As splitboarding is clearly the answer to most of life's woes, the latter two methods offer potential epic trips... biking out a valley or basin, then exploring the surrounding peaks, trees, and couloirs via the splitboard.  Traveling by bike in many instances is faster and more efficient than skinning or hiking depending on the terrain. 

Option one: A snowboard can easily be secured to any standard rear bicycle rack via two attachment points using bungies, webbing straps, or ski straps which work best (like those from Black Diamond or Volie) 

Having a second person hold the board in place, as you secure the straps makes life easier.  


Great downhill through the streets

Thursday, December 20, 2012

John Kemp Starley, creator of the bicycle that “set the fashion to the world” [roadswerenotbuiltforcars.com]


JK Starley is generally considered the creator of the modern bicycle. According to the editor of The Cyclist, a contemporary magazine, Starley’s Rover Safety bicycle “set the fashion to the world,” leading to a global boom in bicycle ownership.
Commenting in 1931, bicycle collector H. W. Bartleet wrote: “J.K. Starley…lived to see his Rover bicycle copied by the whole cycle trade, and a great industry was thus created.”
Starley’s Rover bikes were so called because their riders were free to rove. The name for bicycle in Poland is rower, based on the word Rover. 14th December is JK Starley’s birthday and the Bicycle Association led the global celebrations by leaving flowers and a card on Starley’s grave in the London Road cemetery in Coventry. 

LeBron James has been biking to and from home games this season (Picture) [Larry Brown Sports]


LeBron-James-riding-bike
On any given night, LeBron James can easily play more than 40 minutes for the Miami Heat. When the Heat are up big, they take the opportunity to rest their biggest star for a bit. But if the game remains close, LeBron has no problem running up and down the court for 44 minutes.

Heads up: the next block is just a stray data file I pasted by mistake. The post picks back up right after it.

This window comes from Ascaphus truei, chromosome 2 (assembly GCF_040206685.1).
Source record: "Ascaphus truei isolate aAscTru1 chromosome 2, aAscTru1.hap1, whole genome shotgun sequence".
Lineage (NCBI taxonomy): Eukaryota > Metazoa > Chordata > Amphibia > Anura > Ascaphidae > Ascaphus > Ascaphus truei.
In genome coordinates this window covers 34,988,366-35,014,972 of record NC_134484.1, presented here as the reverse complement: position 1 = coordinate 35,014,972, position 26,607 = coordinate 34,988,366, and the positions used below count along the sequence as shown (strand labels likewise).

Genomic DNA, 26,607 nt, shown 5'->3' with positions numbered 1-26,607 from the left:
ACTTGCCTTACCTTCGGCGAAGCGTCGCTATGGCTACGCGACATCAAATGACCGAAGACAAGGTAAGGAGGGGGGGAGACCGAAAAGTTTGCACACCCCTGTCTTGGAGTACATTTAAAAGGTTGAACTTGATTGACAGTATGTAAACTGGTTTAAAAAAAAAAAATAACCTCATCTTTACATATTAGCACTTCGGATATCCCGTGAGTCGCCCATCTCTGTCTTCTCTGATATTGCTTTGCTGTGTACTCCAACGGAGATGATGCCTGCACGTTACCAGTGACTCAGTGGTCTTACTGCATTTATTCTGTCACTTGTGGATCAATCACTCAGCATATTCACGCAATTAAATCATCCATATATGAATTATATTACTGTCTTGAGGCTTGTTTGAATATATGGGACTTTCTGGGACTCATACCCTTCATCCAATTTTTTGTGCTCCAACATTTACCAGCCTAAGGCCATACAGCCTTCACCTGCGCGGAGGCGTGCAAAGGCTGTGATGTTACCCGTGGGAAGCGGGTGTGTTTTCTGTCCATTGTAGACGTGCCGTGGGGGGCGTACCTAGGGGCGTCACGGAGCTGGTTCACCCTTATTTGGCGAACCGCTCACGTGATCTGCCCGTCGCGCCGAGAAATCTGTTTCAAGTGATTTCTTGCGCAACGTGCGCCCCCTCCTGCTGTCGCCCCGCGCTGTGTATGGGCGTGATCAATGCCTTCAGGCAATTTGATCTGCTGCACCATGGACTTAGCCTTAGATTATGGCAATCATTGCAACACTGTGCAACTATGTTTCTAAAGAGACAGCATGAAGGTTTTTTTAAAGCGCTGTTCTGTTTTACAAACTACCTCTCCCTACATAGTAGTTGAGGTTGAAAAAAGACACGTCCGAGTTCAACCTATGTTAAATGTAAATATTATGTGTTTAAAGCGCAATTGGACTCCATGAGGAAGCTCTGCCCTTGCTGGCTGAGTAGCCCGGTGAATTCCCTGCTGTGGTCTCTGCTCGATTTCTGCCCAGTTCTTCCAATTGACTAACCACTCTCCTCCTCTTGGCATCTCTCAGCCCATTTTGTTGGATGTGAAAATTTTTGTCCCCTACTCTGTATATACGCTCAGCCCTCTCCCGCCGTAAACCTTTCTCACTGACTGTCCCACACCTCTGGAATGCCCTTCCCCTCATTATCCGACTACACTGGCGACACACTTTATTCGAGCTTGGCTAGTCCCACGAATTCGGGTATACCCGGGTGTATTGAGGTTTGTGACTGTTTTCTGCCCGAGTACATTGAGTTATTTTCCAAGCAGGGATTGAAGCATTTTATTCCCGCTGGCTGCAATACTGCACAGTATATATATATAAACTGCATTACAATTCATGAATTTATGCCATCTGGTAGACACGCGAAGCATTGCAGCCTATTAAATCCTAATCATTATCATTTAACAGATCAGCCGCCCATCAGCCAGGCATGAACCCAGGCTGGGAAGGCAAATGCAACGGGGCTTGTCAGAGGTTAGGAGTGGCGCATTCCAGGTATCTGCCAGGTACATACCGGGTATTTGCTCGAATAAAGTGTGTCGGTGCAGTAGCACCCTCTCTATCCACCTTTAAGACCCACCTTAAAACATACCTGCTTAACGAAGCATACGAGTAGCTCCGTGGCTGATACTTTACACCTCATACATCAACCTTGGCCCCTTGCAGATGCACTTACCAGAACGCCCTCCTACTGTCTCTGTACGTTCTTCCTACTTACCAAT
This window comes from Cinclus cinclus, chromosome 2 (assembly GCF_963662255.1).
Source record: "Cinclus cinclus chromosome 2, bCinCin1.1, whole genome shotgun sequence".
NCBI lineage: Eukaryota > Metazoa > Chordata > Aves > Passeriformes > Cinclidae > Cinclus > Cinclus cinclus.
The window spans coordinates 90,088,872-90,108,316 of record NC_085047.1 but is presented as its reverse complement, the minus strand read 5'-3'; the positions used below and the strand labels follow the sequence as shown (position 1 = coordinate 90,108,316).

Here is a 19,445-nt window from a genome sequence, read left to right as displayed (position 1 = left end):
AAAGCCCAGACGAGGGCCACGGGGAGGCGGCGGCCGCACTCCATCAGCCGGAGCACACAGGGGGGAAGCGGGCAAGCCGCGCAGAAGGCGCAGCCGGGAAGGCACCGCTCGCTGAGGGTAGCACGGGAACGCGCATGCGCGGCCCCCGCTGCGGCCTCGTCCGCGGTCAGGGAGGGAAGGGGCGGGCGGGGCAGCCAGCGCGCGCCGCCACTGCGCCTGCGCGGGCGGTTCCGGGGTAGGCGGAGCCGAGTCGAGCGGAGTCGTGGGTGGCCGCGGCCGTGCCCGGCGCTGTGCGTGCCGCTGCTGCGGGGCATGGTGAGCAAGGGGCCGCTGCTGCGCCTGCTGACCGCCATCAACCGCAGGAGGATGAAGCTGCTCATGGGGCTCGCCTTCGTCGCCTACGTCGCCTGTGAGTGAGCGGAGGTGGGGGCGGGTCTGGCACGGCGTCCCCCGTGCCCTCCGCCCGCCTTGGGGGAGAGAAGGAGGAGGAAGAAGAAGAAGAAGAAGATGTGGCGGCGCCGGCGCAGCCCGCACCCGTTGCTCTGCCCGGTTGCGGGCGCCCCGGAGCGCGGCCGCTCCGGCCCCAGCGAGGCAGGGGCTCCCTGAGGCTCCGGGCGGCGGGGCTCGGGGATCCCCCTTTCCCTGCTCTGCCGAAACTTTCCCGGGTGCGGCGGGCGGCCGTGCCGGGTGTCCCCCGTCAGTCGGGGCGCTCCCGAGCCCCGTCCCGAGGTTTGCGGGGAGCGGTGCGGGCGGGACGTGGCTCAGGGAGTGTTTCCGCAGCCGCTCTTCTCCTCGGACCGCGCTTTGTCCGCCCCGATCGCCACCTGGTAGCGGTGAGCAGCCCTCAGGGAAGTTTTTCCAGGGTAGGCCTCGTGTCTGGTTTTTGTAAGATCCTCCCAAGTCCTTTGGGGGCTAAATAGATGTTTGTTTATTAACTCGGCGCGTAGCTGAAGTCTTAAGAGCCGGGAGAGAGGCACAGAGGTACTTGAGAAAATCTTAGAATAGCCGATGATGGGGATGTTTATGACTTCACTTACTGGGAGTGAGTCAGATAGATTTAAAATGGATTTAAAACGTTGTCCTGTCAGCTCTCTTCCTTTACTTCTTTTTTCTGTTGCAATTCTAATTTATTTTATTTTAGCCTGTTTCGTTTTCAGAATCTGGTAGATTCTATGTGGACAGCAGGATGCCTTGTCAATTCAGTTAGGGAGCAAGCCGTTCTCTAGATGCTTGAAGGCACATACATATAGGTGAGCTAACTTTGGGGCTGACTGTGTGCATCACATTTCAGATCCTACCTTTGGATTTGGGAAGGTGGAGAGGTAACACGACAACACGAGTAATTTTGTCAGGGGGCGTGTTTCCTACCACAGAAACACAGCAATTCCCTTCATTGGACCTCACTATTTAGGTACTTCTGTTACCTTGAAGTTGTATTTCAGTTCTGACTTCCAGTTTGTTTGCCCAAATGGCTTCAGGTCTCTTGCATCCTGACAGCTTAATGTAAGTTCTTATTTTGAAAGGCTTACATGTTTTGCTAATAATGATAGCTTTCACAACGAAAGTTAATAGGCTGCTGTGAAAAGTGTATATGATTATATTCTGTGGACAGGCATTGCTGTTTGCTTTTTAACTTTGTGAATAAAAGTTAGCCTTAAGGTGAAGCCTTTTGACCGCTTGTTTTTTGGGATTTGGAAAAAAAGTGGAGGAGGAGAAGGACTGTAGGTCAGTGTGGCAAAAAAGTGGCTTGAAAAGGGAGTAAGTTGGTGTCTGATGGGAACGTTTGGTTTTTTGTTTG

So what’s the secret? For starters, King James has been riding his bike to and from home games this season. He played 42 minutes in a 103-92 victory over the Minnesota Timberwolves on Tuesday night and said he still felt fresh afterword.
“I felt great,” James said according to the Sun Sentinel. “I didn’t get tired. I don’t think I got tired (Tuesday) night. I felt great. I could have played again if we had to. Yeah, I’ve been biking a little more than usual. It’s fun. It’s also conditioning, it’s cardio.”

[keep reading at Larry Brown Sports]

Story: The Invisible Cyclists: Immigrants and the Bike Community [spot.us]


Alternate versions of this story were first published by Good MagazineStreetsblog LA and Epoch times thanks to the support and funding from the Spot.Us community and a grant from the California Endowment. Link back: Urban Valo
They ride on the sidewalks around the city, many of them without helmets or lights. For thousands of immigrants in Los Angeles, the bicycle is their primary means of transportation. But while “everybody’s sort of aware of these bikers,” says Los Angeles County Bicycle Coalition organizer Allison Mannos, "there’s not really any outreach. My interest is to address the people who never get taken into account."
Mannos has co-founded a program, called City of Lights, to do just that. The program is bringing material benefits to immigrant bike riders, but, more broadly, is trying to strengthen the sometimes tenuous-seeming links between transportation and social justice.
Helwin Aguilar, an immigrant from Mexico, had heard that he wasn’t required to wear a helmet over the age of 18. At a recent workshop operated by City of Lights, Aguilar raised his hand, and had his question answered: Adults over 18 do not legally need to wear helmets, and should not be ticketed for failing to do so. (Aguilar says he wears one, just to be safe.) The bicycle is his primary vehicle for work, education, and health care, yet he is fundamentally unaware of the laws surrounding its use.

spot.us (http://s.tt/122p7)